Where do I count the ways? First off, we are fortunate to have the luxury to embrace creative writing as “our thing.” We can and should talk about how important our work is to the universe (which I believe), but when you stop to honestly assess where we fall on the 21st century humanity spectrum, we VCFA’ers are blessed to have the privilege of a supportive community, time, and the mental space to devote to our writing. I feel the need to share that blessing.
What I specifically learned at VCFA, and continue to work on, is the value of placing raw emotion, word-by-word, on the page (thank you Jane, Uma, Sarah Ellis). Way better than therapy, in my opinion!
For the refugees, that process is empowering and allows them the opportunity to tell their own stories and to take back what has been taken away: their dignity, their power, their humanity.
Bonnie Christensen, my first advisor, also pushed me to use my humor in my writing. Bonnie taught me that it’s OK to add levity, even in unleavened situations! To me, it is monumentally empowering to help someone put his or herself on the page, especially with a dollop of fun thrown in. As I write this, I see the smiling face of one of my favorite gentlemen, who hailed from Iraq. On my last day at Mosaik I attended a poetry reading and afterwards, Hamidula told me that I had given him life. That sounds corny when I write it, but this guy went back to the Moria camp where 8,000 people live squashed in a space designed for 2,500, and started a poetry group. To me, that snippet of poetry effort constitutes life, even if for a short while.
Were there any pieces of writing you shared with them during your workshop?
This is from a VCFA moment! After leaving Lesbos, I received a prompt from VCFA’s Poetry Friday and the image was of a pelican. A few days before, at the poetry reading, I had met a refugee from Jamaica. YO! Jamaica! How the heck did that happen? I knew not to ask questions, but that meeting plus the prompt ended up in a piece of flash poetry that I shared via email:
There is a pelican at the poetry reading
They’re rare on the island
so it must have flown in on a raft
or Afghanistan via Turkey
Or how about those birds
that make it all the way from the Congo?
I don’t know how they do that
Huge hearts and wings, I suppose
They come to the reading
to translate and digest Rumi
and Brecht and Descartes and Angelou
To breathe for a moment in rhythm
But this, the pelican
has different words to share
Far beyond Neruda
It folds its wings and settles in to rest
to read of universal truth
Family, home and heartbreak
Tales escape on waves of war
and drip from tears of trauma
But the pelican persists, up tempo
And the birds listen
From Iraq or Afghanistan via Turkey
and all the way from the Congo
They listen. No translation needed
What would you say to other writers who are interested in incorporating writing opportunities like this into their writing life? How has this experience changed the way you write?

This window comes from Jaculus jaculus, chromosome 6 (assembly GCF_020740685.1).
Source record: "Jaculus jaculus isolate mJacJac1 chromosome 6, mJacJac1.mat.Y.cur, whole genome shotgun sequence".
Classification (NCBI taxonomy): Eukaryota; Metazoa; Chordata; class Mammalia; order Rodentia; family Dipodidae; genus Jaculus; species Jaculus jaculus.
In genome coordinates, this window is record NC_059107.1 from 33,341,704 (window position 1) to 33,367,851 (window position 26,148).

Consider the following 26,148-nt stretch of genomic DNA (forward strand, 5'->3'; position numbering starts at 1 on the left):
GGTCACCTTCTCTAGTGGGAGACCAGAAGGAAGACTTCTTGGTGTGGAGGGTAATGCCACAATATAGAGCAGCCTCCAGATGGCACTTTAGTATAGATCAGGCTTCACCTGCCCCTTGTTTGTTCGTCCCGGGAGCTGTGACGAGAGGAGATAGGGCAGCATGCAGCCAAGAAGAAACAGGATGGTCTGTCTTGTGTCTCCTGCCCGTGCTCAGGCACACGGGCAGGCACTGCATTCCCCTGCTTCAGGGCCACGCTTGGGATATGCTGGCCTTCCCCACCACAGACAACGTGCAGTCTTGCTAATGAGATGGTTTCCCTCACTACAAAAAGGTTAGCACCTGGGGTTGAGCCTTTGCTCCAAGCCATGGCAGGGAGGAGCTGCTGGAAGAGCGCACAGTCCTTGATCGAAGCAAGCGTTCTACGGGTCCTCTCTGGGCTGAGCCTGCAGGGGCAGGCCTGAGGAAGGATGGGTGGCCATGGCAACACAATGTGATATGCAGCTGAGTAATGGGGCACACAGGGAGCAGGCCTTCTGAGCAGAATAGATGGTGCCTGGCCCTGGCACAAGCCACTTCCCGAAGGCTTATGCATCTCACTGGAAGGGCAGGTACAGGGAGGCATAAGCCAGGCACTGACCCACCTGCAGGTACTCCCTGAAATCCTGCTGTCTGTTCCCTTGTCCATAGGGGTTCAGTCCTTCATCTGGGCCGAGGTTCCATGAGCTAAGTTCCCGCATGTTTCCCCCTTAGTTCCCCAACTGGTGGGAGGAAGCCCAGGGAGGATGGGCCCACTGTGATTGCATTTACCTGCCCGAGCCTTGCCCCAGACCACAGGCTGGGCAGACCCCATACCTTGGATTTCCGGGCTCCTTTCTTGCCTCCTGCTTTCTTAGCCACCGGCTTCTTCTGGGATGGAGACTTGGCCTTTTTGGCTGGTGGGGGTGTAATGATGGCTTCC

My experience with refugees on Lesbos left me with a very personal internal thread that I often tug on for inspiration. The people I worked alongside are facing statistically grueling odds for success, yet they haul themselves when possible by city bus from a squalid camp to Mosaik, where they can read and write poetry. Poetry! These people don’t have consistent access to toilets and they want to write poetry. Now, there isn’t an excuse on Earth that would keep my butt out of my cushy writing chair! And when I sit, I am inspired to go there and not to hold back.
Also, this was not a “one and done” experience for me, so I continue to volunteer for Mosaik by reviewing/editing their external communications and by steering them to sources of funds. (Contact me if you know of supporters who are looking to support the arts, integration, and refugee empowerment)!
To all writers, I would say grab any opportunity you can to put yourself as a writer or teacher in a group of “the other;” any “other!” You don’t need to visit a refugee island to walk in someone else’s shoes. I just finished a month of teaching essay writing to DC’s Upward Bound students. While of course not as dramatic an experience, I probably took more away from these kids, whose life experiences are extremely different than mine, than they did from me.
Compassion for yourself and for “the other” comes with practice and exposure.
When working with any at risk group, whether within or outside of the US, I would also suggest two things: if white, beware the White Savior Syndrome and DON’T DO IT. Work with and not on people. If American working overseas, beware the American Savior Syndrome and DON’T DO IT. Rather, do your homework and be sensitive and respectful of the work that has already been laid. Regardless, do work on putting yourself in the other’s shoes, bring your talents to the table, be humble, and spread the writing love. DO IT!